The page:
Nothing gains quite as much attention as the word ‘free’, but make sure your business complies with the law or it could end up costing you.
Who doesn’t love a good freebie?
Running competitions, trade promotions and events can be a great way to increase market awareness and encourage good will in your brand.
However, you may need to comply with certain laws, depending on the type of promotion you are running, and where and how you are running the promotion.
Games of skill
Whilst there are exceptions, the general rule is that, competitions that are considered a ‘game of skill’ where entrants are judged on their ‘best’ written answer or required use their own skill or ability to win do not require a permit in Australia. Some examples of these include:
- “Tell us in 25 words or less why…”
- “The most unusual photograph will win…”
- “Test your skill at our arcade/bowling game/claw machine…”
For example, popular makeup retailer Mecca Maxima recently had lines of people waiting to try their ‘skill’ at their in-store claw machines filled with free miniature makeup products.
Games of chance
Things get a little trickier when it comes to games of chance. These are competitions where winning is completely left to luck, such as:
- “Share/follow us/tag a friend to enter…”
- “Sign up to our newsletter for a chance to win…”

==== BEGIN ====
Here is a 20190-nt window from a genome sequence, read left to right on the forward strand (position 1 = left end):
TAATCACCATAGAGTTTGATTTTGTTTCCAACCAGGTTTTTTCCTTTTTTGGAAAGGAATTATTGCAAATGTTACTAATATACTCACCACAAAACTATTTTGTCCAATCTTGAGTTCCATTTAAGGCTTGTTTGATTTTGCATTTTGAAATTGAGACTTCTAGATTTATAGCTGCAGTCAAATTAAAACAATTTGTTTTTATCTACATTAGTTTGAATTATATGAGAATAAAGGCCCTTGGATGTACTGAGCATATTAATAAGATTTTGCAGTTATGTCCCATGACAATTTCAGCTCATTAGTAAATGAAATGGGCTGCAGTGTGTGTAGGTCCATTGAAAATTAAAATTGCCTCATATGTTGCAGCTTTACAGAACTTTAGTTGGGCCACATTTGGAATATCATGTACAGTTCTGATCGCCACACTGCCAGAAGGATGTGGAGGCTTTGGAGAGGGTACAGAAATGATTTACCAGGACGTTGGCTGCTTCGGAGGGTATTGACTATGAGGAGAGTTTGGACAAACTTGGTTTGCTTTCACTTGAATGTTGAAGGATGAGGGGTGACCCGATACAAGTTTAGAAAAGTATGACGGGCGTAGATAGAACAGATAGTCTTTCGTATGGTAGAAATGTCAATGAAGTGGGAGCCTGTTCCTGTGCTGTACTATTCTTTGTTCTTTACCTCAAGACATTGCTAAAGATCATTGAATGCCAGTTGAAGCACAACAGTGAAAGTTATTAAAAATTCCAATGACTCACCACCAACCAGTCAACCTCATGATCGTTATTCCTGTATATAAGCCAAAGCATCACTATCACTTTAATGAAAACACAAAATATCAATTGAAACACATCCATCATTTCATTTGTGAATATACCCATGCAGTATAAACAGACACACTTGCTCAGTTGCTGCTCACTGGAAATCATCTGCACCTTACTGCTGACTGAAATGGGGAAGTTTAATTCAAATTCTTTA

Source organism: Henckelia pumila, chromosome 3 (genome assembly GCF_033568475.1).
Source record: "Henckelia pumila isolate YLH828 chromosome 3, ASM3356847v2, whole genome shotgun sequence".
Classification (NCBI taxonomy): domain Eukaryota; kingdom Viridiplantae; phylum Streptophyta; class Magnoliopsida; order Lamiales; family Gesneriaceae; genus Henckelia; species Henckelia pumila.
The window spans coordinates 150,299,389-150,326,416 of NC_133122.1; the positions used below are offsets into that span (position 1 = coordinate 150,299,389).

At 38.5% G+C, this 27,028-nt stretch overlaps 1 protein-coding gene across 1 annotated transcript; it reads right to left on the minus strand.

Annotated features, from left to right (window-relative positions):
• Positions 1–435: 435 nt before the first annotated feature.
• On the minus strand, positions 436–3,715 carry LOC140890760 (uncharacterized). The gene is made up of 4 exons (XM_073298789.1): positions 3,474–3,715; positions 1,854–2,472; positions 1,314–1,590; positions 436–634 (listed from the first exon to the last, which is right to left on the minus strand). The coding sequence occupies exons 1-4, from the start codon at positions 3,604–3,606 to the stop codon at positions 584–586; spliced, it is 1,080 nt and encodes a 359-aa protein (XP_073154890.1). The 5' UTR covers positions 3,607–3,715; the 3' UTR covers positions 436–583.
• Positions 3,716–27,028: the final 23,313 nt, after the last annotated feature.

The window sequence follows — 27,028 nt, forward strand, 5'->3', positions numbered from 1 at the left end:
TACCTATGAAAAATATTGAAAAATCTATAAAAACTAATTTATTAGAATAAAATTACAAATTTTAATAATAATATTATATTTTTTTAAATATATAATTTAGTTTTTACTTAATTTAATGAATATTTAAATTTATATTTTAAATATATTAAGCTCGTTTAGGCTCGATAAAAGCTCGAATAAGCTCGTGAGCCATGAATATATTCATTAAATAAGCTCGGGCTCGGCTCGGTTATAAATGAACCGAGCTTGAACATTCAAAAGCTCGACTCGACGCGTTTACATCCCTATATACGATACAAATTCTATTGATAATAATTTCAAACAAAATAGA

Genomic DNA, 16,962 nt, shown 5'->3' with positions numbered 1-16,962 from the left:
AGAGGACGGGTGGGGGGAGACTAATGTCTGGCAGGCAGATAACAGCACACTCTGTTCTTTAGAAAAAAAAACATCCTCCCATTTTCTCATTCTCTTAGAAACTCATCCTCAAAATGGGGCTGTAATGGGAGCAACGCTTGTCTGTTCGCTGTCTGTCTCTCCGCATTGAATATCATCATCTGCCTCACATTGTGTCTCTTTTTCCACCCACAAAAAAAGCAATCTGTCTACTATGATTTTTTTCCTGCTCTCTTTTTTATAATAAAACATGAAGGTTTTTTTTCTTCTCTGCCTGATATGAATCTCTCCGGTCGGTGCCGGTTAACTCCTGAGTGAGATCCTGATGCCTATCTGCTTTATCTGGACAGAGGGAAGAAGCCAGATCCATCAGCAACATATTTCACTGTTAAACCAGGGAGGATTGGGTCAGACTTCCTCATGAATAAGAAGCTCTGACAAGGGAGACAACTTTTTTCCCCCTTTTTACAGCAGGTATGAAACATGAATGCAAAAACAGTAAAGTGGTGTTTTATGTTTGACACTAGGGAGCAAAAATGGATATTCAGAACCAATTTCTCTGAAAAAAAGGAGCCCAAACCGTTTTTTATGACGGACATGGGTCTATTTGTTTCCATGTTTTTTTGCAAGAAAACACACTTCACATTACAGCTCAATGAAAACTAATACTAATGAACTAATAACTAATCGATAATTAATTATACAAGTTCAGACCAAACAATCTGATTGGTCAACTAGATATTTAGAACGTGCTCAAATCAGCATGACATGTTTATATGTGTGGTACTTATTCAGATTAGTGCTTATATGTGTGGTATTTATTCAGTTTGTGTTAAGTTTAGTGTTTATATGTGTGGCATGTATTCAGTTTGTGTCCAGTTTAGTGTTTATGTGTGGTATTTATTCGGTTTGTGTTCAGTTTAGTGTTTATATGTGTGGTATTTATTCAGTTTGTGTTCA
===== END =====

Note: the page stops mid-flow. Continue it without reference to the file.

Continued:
- “Buy our product for an entry…”
These are often considered ‘trade promotions’ and a permit may be required depending on the state the promotion is offered in and the value of your prize offerings.
Even if a permit is not required, almost every state requires that you comply with a number of general terms and conditions specified in state-based legislation. Failure to comply with these requirements can result in thousands of dollars in penalties.
Terms and Conditions
Whether you are running a game of skill or game of chance, we recommend that you have clear, well-drafted terms and conditions for each competition. A robust set of terms and conditions can cover off what happens if things don’t turn out quite as planned and can assist in managing the risks associated with running competitions.
Some particularly important clauses are the eligibility and disqualification clauses. You should always have a way to filter out participants who break the rules – having clear terms will support your case if a complaint is made against you.
Social media platforms and advertising
It is always essential to consider the medium in which you are advertising your competitions. Different platforms, such as Facebook and Instagram, have their own competition rules and guidelines with which you must comply.
I’ve helped many of my clients draft their competition term and conditions in compliance with multiple state laws in Australia and on various platforms. I can also take the hassle out of your competition planning and apply for state permits on your behalf. If you need advice regarding any element of your competitions, giveaways or trade promotions, please don’t hesitate to contact me at or call me at 1300 033 934 for a no-obligation quote.